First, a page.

About The Album
A band that sustains a career spanning five albums learns about the nature of relationships, and the weight and stress those connections can bear. They understand that even more than friends and lovers, the band becomes your family. After countless nights spent both in front of cheering fans and down long sleepless highways, camaraderie becomes a bulwark against the world, a place of musical respite where the psyche can be free to roam and create.
On Nowhere to Here, Blue Rodeo explores emotional landscapes in all their joy, wonder and disillusionment. Best known for their unique synthesis of country, rock and folk, the band actually transcends such easy categorizations. Their new batch of songs ranges from ethereal moodiness ("Save Myself") to R&B tinges country ("Better Off As We Are"), from Abbey Road styles epics ("Brown Eyed Dog") to sparse hymnal sketches ("Flaming Bed"). Though their sunny songs still captivate, it's the darker songs, with their longing and space, that make a lasting impression.
"There are emotional seasons," says Greg Keelor, one half of the band's songwriting team. "The last album (Five Days in July) was very bright. Then we spent two years on the road, and our relationships and our lives were changing. Music is always a catharsis for me and I've found that it takes a certain amount of strength to go into the valley of the shadow. The song becomes a ladder that allows you a descent in and a way out as well. Sometimes you've got to dig a tunnel."
The dark beauty that infuses Nowhere to Here is part of what ties Blue Rodeo together as players and people. "It's a place that we always exist in as writers and musicians," says co-songwriter Jim Cuddy. "You get in touch with that well of pain. In everybody's psyche there's a certain reservoir of sad memories. The aural traditions of poetry have always created a landscape where there's a lot of isolation and anxiety, all contrasted against something that helps you survive."
Like all the great ensembles, from The Band to The Meters to the Stones, Blue Rodeo possesses that increasingly rare talent for making music that breathes with the passion of living. With Keelor and Cuddy handling the vocals and guitars, drummer Glenn Milchem, keyboardist James Gray, steel guitarist Kim Deschamps, and bassist Bazil Donovan make their music flow like surges in a river.
The band handles powerful, majestic passages with skill and tosses off driving grooves with ease. "In the past three years we"ve actually learned how to communicate," says Keelor. "When writing for this record, I realized how good the band is. We have a certain weight and gravity. We trust each other as players and that allows us to have space in the music. And it was good to write some songs that were more spacious and sculpted, rather than jingle, jangle, jingle."
The previous Five Days in July was an all-acoustic bit of country-folk revelry, a time for the band to blow off steam after a long tour. Nowhere To Here is an admittedly different animal. "We're conscious that our last record was the end of one conversation and this is the beginning of another," says Cuddy. "We're aware of that bridge. But we've always been into hard contrasts. We've borrowed arrangements and ideas from rock. It's pretty hard to get new ideas from country. It's a good way to express pain and sadness. Somehow the sounds of the music are soothing enough that it makes it okay to be screwed up."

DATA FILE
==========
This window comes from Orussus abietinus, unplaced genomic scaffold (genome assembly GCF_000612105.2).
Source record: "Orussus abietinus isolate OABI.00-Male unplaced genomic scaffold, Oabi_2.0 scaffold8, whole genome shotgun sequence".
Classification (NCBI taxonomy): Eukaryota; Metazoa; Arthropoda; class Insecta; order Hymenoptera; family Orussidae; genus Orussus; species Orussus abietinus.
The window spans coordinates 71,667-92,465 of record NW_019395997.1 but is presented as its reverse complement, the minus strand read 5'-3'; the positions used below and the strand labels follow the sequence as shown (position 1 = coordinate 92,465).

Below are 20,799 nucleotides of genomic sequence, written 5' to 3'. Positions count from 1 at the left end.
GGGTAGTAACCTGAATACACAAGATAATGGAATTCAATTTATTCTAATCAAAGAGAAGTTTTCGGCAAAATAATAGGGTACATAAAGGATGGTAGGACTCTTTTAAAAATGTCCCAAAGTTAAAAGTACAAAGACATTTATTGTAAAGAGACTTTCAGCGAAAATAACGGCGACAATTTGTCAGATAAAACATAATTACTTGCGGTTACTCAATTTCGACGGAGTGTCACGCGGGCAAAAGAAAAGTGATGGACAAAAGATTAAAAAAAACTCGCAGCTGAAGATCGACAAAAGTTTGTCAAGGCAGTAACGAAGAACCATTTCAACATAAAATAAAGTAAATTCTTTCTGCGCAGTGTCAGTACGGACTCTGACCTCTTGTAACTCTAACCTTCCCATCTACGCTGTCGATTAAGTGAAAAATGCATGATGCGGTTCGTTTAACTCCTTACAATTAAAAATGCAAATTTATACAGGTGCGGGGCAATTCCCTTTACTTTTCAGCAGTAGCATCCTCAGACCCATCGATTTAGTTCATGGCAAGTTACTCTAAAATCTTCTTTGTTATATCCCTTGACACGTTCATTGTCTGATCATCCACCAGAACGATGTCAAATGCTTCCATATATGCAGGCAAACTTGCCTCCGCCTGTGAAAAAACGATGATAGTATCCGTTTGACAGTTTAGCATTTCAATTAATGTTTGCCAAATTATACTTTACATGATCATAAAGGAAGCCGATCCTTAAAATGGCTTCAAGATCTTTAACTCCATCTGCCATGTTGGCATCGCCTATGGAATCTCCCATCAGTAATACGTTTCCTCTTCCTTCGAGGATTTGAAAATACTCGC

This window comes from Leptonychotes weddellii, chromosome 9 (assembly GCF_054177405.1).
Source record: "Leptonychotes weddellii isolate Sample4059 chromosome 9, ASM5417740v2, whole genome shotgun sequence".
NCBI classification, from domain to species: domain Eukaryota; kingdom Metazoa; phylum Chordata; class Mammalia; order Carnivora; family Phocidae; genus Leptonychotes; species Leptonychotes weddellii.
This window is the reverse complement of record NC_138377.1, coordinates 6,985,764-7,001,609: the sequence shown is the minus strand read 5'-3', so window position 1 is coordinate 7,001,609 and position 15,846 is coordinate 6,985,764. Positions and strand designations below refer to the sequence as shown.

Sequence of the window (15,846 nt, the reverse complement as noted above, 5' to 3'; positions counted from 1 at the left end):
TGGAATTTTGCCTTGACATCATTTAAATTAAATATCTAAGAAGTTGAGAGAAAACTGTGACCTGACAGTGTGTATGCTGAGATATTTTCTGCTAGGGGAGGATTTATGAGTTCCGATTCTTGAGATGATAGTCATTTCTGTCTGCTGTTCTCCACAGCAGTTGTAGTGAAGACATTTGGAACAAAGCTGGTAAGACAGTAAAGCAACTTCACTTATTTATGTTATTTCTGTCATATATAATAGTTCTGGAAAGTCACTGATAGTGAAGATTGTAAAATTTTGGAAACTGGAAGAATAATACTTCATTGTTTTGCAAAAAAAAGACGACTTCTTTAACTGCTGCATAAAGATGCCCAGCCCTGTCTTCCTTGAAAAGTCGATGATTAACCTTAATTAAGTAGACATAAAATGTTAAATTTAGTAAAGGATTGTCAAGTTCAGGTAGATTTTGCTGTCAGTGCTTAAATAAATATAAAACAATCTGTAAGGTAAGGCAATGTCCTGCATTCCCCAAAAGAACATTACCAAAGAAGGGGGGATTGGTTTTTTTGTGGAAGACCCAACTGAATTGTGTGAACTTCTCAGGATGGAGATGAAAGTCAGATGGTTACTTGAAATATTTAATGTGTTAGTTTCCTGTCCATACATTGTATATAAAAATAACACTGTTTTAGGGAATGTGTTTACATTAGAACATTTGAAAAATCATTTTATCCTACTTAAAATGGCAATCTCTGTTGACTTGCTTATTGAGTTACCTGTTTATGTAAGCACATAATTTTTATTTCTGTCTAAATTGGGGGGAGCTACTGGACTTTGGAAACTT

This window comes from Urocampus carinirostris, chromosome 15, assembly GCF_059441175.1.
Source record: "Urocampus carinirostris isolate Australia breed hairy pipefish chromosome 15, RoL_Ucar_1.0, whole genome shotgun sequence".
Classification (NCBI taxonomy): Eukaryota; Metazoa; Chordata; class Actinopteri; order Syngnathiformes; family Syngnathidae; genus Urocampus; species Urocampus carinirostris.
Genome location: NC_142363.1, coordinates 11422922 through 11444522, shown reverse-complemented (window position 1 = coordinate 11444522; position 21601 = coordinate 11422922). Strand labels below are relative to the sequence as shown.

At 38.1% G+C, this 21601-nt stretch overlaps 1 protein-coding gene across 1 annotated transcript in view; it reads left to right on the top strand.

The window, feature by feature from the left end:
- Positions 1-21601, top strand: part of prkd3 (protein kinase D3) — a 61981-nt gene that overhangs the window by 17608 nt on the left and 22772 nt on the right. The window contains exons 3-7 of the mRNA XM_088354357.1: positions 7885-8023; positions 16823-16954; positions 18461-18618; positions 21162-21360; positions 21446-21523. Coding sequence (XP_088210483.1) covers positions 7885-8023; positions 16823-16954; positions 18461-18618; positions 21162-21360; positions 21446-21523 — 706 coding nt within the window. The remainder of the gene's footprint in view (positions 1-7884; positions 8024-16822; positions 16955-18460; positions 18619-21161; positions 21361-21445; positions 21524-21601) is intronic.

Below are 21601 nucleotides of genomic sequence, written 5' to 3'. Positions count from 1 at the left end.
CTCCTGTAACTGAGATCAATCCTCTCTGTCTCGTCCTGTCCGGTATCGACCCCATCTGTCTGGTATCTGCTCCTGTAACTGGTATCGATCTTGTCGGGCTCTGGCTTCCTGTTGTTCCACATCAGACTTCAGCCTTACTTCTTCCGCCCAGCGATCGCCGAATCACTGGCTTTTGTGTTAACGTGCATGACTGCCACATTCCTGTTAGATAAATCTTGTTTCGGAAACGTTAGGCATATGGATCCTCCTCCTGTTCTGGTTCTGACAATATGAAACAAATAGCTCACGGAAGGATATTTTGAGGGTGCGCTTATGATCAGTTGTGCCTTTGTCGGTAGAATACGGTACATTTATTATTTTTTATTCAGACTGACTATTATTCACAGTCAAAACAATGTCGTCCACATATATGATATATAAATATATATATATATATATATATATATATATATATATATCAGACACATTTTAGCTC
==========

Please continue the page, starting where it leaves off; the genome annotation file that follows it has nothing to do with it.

Blue Rodeo began out of Keelor and Cuddy's high school friendship. After a brief New York stint in the mid-eighties, the pair returned to Canada and eventually recorded their Blue Rodeo debut, Outskirts. Diamond Mine, Casino, and Lost Together followed to much acclaim, both at home and abroad. From Rolling Stone to Musician to Kentucky's Courier Journal, the reviews have been universally outstanding. Although the US market has been slow to catch their fire, Blue Rodeo continues to make splendid music. And somehow that's all that matters.
"There's a certain point in a band's evolution where you realize your instincts are in sync," says Cuddy. "That's the lifeblood of this band. Our evolution is something that captivates us. It's interesting to contemplate how far a band can go. Playing together feels really good to us."
- Ken Micallef
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The first time I heard this album, I really didn't like it.
I was used to Blue Rodeo albums with songs of love and loss, set to unforgettable melodies, but with the exception of "Armour", which I have always thought is a very underrated BR tune, my first impression was "Wow. Did they all get divorces at the same time?"
But having learned that still waters run deep, I kept listening, and as is the case with every Blue Rodeo album it has been my pleasure to own, I was enriched for the hearing of it.
I still believe that it is their darkest album to date, due largely to the fact that the music itself speaks much more loudly than the lyrics. Many of these songs sound like the reflections of someone still bleeding from the realization of failure in a relationship, of failure of hope and of dreams. (The exceptions being Blew It Again, which is delievered more as a matter-of-fact admission, and Armour, which sparks with the hope that if the wounded can bring themselves to trust again, then love can return.)
I now regard this as the most emotional work in the band's catalogue, and the one that demands the most of the listener. It can be very rewarding, but you have to put yourself in an uncomfortable place to get the full effect.
February 06, 2011
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